Because that is where the oil is, oilmen retort. The Gulf of Mexico accounts for almost a third of America’s oil production and the lion’s share of new discoveries. Most dry land has been picked over, and better technology allows exploration in ever deeper waters. Elsewhere too, Western oil firms are being forced offshore as nationalist governments curtail their involvement in big, easily tapped fields on land. The Gulf of Mexico and the waters off Africa and Brazil are among the most enticing prospects to which they still have access. If Americans do not want to hand even more money and clout to the likes of Iran, Russia and Venezuela, the argument runs, they should not curb offshore drilling. Even if they do, rising oil powers such as Angola and Brazil are not going to follow suit.
Moreover, in America at least, oil firms have been reasonable stewards of the seas. Before Deepwater Horizon foundered there had not been a big leak from an offshore oil well for 40 years. Average annual spills from underwater pipelines declined from 2.5m gallons in 1980-84 to just 12,000 gallons in 2000-04, according to the Congressional Research Service. America’s National Research Council reckons that offshore drilling accounts for 1% of the oil floating in the country’s waters, and tankers and pipelines only a further 4%, compared with 33% from other shipping and 62% from natural seepage (though the industry’s spills are more concentrated, and so more harmful). As the fleet of 200 ships battling the slick shows, oil firms have elaborate plans to mop up leaks.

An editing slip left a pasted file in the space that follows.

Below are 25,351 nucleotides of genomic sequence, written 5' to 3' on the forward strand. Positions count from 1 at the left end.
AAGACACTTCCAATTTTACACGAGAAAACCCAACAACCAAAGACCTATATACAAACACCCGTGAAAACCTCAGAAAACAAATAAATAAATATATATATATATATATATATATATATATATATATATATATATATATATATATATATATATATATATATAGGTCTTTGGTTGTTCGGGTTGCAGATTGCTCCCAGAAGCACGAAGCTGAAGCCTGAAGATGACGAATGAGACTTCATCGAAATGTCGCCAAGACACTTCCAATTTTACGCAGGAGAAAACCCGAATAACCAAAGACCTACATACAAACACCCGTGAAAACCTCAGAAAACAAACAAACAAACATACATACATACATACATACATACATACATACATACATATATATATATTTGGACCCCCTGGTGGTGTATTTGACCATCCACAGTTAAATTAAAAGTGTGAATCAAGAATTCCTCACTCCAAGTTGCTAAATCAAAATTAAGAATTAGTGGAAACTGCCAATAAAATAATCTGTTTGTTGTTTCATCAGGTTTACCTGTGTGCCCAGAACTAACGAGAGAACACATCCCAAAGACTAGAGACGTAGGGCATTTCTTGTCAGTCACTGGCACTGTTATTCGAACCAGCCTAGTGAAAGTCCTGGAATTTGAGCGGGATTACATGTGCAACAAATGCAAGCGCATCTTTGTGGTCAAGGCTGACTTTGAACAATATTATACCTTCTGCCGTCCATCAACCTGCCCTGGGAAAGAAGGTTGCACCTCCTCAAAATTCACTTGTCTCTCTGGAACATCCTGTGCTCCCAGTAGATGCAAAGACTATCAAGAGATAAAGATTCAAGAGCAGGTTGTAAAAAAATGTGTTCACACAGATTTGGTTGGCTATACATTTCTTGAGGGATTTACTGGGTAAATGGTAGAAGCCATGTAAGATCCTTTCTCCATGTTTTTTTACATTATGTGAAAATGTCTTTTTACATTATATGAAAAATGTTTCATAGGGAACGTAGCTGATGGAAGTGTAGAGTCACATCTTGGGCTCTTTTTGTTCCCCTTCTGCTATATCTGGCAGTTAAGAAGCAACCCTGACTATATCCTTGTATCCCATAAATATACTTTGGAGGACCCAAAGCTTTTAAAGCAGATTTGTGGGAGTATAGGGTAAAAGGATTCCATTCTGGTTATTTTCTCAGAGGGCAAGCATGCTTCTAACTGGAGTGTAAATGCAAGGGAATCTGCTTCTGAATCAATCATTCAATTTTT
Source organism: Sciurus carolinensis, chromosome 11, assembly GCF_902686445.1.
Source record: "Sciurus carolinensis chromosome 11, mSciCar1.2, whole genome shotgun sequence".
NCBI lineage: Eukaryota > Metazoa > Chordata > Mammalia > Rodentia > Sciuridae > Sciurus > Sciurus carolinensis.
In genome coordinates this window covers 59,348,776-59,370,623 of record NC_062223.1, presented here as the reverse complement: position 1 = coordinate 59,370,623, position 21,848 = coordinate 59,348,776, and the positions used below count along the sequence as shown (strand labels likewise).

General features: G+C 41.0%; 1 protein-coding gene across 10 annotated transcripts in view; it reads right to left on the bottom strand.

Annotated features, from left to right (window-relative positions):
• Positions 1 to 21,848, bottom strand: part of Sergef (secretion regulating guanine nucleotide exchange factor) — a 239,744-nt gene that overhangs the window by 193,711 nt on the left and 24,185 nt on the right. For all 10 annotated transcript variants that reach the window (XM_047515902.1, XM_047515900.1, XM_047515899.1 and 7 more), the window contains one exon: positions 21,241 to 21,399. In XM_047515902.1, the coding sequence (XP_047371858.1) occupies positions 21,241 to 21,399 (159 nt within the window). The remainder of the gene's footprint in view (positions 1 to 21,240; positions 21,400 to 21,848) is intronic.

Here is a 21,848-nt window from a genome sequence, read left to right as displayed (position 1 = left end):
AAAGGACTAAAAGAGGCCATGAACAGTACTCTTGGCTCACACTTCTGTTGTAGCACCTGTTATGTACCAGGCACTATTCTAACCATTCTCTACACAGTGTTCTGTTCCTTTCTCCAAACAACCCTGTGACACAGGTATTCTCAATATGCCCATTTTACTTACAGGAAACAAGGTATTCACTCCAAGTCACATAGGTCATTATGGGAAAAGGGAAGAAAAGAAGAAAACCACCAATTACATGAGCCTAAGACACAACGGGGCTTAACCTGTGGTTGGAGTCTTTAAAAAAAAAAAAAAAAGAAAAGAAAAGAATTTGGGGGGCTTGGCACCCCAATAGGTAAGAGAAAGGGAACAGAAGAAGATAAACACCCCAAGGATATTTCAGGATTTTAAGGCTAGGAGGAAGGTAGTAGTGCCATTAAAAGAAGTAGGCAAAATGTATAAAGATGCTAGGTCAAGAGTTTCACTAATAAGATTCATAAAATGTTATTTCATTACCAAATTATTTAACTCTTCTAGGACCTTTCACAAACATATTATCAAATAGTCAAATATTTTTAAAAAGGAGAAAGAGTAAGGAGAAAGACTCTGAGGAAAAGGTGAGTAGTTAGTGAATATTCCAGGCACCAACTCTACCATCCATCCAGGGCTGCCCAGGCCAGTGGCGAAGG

In this instance the oil spilled is quite volatile, so much of it should disperse or evaporate before reaching the coast, where it will do the most damage. The warmth of the air and water in the Gulf should also help. Since the well is 40 miles offshore and the weather has been relatively clement, there has been time to test dispersal techniques and prepare coastal defences.